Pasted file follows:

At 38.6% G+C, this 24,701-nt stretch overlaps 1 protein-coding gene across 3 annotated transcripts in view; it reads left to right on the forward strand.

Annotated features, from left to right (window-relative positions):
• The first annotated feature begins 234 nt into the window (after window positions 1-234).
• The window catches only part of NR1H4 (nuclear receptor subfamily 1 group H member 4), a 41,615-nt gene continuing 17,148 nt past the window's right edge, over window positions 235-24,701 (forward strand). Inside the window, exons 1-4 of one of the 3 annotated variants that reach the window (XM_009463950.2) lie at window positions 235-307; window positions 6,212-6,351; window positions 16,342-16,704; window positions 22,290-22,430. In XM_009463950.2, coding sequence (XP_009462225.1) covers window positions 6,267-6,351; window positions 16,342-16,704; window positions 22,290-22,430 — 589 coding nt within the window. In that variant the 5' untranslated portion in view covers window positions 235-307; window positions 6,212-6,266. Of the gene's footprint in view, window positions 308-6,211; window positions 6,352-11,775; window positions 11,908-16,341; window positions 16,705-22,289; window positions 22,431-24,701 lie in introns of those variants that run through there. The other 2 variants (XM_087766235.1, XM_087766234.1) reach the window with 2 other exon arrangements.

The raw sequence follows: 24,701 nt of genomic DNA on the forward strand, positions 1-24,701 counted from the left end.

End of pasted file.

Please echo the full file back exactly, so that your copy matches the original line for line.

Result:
At 38.6% G+C, this 24,701-nt stretch overlaps 1 protein-coding gene across 3 annotated transcripts in view; it reads left to right on the forward strand.

Annotated features, from left to right (window-relative positions):
• The first annotated feature begins 234 nt into the window (after window positions 1-234).
• The window catches only part of NR1H4 (nuclear receptor subfamily 1 group H member 4), a 41,615-nt gene continuing 17,148 nt past the window's right edge, over window positions 235-24,701 (forward strand). Inside the window, exons 1-4 of one of the 3 annotated variants that reach the window (XM_009463950.2) lie at window positions 235-307; window positions 6,212-6,351; window positions 16,342-16,704; window positions 22,290-22,430. In XM_009463950.2, coding sequence (XP_009462225.1) covers window positions 6,267-6,351; window positions 16,342-16,704; window positions 22,290-22,430 — 589 coding nt within the window. In that variant the 5' untranslated portion in view covers window positions 235-307; window positions 6,212-6,266. Of the gene's footprint in view, window positions 308-6,211; window positions 6,352-11,775; window positions 11,908-16,341; window positions 16,705-22,289; window positions 22,431-24,701 lie in introns of those variants that run through there. The other 2 variants (XM_087766235.1, XM_087766234.1) reach the window with 2 other exon arrangements.

The raw sequence follows: 24,701 nt of genomic DNA on the forward strand, positions 1-24,701 counted from the left end.